Rummanah Aasi
Description:
 When Georgia Avis finds the dead body of Ashley James outside the gates of an exclusive resort, she teams up with Ashley's older sister Nora to find the killer, and she is thrown into a world of unimaginable wealth and privilege--and the fight for her life.

Review: Drawing inspiration by the Jeffrey Epstein trial, Courtney Summers has written another gritty, raw, and unflinching thriller. Though I didn't have a visceral reaction to this book like I did with Sadie, this book did infuriate me on many levels. 
  I found Georgia to be a very frustrating character. There were many times when I wanted to shake her until I realized she was purposely written as a painfully naive character. Once that clicked for me, I was able to let go all of my frustrations and become a watcher. Georgia has been led to believe that she is essentially worthless if she can't use her body and beauty to make something of herself. Her dream is to become an Aspera girl, a girl who is beautiful, put together, affluent, and works for the private and exclusive club. While her deceased mother who is knowledgeable of the on goings of the club has tried to pull Georgia away, Georgia only interprets this as a confirmation that she is not worthy. Desperate to seek love, validation, and affirmation, Georgia takes desperate steps to fight her way to Aspera no matter what.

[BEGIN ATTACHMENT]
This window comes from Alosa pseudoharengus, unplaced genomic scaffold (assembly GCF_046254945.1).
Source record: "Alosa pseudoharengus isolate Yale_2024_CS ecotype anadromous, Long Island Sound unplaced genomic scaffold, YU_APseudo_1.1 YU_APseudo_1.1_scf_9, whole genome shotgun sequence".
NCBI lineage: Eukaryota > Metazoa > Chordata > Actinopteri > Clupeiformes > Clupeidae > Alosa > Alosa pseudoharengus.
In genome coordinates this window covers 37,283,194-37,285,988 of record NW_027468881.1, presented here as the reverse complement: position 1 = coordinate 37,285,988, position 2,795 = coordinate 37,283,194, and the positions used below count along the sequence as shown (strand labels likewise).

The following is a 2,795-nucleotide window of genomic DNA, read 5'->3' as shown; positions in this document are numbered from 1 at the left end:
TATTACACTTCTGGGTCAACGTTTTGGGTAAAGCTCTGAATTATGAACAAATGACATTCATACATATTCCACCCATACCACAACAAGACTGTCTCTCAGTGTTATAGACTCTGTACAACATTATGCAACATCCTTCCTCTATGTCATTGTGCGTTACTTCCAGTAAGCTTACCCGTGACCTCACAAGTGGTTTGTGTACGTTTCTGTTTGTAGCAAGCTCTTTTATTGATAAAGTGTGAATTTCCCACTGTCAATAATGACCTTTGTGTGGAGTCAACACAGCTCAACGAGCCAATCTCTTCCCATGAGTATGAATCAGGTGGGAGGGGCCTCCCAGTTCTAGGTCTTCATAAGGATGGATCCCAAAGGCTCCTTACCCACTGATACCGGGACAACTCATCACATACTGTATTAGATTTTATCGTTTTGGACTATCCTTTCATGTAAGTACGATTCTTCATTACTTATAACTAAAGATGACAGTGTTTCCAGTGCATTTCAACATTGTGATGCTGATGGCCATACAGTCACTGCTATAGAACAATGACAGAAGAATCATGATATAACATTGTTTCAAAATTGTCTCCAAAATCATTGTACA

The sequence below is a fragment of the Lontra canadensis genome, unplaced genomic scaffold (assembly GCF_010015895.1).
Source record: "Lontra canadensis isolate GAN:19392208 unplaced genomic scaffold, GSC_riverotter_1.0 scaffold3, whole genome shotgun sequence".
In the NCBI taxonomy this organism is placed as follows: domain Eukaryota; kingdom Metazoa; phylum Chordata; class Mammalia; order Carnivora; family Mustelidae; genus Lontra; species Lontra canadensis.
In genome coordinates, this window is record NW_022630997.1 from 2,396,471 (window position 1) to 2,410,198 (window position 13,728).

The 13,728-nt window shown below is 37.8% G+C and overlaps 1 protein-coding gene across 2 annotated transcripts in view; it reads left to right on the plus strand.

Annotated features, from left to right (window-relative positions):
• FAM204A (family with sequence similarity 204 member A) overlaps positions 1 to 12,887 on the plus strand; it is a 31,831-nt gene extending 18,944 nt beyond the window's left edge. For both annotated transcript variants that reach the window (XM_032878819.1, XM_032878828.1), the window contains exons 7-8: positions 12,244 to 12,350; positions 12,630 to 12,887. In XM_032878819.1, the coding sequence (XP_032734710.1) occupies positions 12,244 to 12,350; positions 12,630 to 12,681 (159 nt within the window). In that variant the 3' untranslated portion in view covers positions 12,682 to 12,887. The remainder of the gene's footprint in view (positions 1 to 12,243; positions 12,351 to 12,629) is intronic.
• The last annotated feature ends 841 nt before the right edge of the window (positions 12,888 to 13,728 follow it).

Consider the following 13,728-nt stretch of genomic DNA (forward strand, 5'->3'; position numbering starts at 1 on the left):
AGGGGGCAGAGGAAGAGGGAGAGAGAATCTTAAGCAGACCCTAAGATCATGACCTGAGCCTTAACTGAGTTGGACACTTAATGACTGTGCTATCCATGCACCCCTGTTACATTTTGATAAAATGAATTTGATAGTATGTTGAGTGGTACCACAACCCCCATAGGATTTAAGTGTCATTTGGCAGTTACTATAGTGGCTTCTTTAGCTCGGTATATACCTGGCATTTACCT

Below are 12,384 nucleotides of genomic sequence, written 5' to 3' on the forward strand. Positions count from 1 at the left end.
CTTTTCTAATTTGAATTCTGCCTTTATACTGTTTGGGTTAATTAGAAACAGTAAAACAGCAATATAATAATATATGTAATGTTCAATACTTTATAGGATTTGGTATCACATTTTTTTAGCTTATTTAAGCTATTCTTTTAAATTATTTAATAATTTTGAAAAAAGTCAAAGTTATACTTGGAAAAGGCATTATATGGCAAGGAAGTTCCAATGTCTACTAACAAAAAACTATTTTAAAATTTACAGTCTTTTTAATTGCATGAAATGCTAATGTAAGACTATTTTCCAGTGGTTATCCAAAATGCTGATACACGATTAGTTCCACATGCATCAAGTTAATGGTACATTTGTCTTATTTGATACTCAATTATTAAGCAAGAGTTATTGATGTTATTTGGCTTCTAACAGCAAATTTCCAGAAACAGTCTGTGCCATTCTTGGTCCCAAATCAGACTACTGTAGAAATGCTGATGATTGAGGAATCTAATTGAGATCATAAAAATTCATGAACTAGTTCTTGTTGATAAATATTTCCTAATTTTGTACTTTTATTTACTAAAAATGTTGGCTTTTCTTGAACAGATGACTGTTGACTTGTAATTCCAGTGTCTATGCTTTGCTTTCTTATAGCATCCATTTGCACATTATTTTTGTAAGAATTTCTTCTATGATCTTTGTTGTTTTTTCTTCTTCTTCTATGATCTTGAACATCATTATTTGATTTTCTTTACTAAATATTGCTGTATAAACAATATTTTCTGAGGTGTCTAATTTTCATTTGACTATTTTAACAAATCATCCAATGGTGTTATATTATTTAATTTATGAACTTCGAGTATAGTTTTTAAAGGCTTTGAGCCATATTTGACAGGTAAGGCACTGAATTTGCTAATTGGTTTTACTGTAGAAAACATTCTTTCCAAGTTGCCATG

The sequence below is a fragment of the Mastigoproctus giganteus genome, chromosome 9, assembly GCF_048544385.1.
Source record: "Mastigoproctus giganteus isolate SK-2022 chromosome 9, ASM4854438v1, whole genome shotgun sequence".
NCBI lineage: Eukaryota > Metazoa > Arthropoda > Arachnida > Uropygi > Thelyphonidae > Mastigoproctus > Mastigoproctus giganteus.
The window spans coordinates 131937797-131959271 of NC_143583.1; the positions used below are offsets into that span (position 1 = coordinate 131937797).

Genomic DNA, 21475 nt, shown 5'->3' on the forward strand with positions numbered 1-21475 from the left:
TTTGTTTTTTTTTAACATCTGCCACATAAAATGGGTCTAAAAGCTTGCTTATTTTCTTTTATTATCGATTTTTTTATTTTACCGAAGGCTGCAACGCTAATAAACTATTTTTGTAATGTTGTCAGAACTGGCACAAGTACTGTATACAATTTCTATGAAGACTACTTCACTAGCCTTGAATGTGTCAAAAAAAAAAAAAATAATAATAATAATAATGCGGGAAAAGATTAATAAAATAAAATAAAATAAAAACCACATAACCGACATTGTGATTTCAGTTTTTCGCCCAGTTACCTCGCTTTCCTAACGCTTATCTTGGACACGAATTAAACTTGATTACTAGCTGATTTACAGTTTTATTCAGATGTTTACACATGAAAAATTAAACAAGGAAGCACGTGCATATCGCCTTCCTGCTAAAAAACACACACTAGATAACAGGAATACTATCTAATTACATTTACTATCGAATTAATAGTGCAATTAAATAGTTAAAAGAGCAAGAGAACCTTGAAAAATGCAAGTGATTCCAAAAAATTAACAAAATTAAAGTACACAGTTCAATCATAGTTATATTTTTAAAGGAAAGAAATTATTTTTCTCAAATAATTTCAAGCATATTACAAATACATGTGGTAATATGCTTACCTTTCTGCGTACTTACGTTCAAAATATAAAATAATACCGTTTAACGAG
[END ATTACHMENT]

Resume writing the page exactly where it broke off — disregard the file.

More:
Summers interrogates the themes of privilege, power, glamour, deceit, and complicity throughout the novel. As a reader you are very well aware of what is going on in Aspera and watch in horror as Georgia is quickly groomed and used by others. There are moments in the book that made me very uncomfortable, but like gapers delay while driving I couldn't look away. There are lighter moments in the book in which Georgia has a romantic relationship with Nora, Ashley's sister, but even this relationship is one of shared grief and a desperate attempt to figure things out when you can't trust the adults in your life. 
 It would be unfair to compare this book to Sadie though it is thematically similar. I think Summer's intent with I'm the Girl is to show the reader how easily young women are preyed upon and the toxicity of misogyny that we live in our daily lives. While it is a powerful, unrelenting, and bleak read, it is definitely not a book for every reader. I very much needed a lighter book after finishing this one.    

Rating: 4 stars

Words of Caution: Grooming, sexual assault, gas lighting, sex with minors, underage drinking and drug use, death of a parent from cancer, and pedophilia. Recommended for mature and older teens only.

If you like this book try: My Dark Vanessa by Kate Elizabeth Russell, Female of the Species by Mindy McGinnis, Grown by Tiffany D. Jackson
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